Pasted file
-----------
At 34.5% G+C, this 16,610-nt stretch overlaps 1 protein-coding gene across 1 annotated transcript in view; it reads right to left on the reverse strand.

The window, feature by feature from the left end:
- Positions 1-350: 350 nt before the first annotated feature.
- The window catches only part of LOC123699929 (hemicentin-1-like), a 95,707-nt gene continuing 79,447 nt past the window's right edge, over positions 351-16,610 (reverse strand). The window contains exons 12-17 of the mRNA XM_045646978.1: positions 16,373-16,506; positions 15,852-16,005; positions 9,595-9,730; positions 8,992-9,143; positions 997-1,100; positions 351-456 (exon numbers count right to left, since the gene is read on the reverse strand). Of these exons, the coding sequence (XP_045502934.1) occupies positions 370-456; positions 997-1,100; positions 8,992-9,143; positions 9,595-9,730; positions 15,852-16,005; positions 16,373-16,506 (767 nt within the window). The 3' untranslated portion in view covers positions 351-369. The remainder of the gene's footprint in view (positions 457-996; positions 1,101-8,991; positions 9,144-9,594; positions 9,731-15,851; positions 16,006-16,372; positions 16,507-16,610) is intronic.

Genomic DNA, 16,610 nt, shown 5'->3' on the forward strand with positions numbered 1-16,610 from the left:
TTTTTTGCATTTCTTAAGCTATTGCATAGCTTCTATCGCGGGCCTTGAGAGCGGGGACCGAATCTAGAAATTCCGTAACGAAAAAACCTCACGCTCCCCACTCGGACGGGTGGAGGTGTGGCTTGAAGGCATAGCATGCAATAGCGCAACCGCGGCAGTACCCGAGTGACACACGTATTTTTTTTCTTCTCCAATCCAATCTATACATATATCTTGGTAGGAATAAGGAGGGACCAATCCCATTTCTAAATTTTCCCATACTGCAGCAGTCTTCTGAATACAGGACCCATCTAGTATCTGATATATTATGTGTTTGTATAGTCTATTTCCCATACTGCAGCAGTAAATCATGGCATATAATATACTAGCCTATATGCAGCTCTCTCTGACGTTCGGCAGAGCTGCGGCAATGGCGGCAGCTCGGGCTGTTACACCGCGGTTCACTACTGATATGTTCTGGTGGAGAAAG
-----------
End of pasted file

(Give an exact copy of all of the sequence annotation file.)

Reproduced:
At 34.5% G+C, this 16,610-nt stretch overlaps 1 protein-coding gene across 1 annotated transcript in view; it reads right to left on the reverse strand.

The window, feature by feature from the left end:
- Positions 1-350: 350 nt before the first annotated feature.
- The window catches only part of LOC123699929 (hemicentin-1-like), a 95,707-nt gene continuing 79,447 nt past the window's right edge, over positions 351-16,610 (reverse strand). The window contains exons 12-17 of the mRNA XM_045646978.1: positions 16,373-16,506; positions 15,852-16,005; positions 9,595-9,730; positions 8,992-9,143; positions 997-1,100; positions 351-456 (exon numbers count right to left, since the gene is read on the reverse strand). Of these exons, the coding sequence (XP_045502934.1) occupies positions 370-456; positions 997-1,100; positions 8,992-9,143; positions 9,595-9,730; positions 15,852-16,005; positions 16,373-16,506 (767 nt within the window). The 3' untranslated portion in view covers positions 351-369. The remainder of the gene's footprint in view (positions 457-996; positions 1,101-8,991; positions 9,144-9,594; positions 9,731-15,851; positions 16,006-16,372; positions 16,507-16,610) is intronic.

Genomic DNA, 16,610 nt, shown 5'->3' on the forward strand with positions numbered 1-16,610 from the left:
TTTTTTGCATTTCTTAAGCTATTGCATAGCTTCTATCGCGGGCCTTGAGAGCGGGGACCGAATCTAGAAATTCCGTAACGAAAAAACCTCACGCTCCCCACTCGGACGGGTGGAGGTGTGGCTTGAAGGCATAGCATGCAATAGCGCAACCGCGGCAGTACCCGAGTGACACACGTATTTTTTTTCTTCTCCAATCCAATCTATACATATATCTTGGTAGGAATAAGGAGGGACCAATCCCATTTCTAAATTTTCCCATACTGCAGCAGTCTTCTGAATACAGGACCCATCTAGTATCTGATATATTATGTGTTTGTATAGTCTATTTCCCATACTGCAGCAGTAAATCATGGCATATAATATACTAGCCTATATGCAGCTCTCTCTGACGTTCGGCAGAGCTGCGGCAATGGCGGCAGCTCGGGCTGTTACACCGCGGTTCACTACTGATATGTTCTGGTGGAGAAAG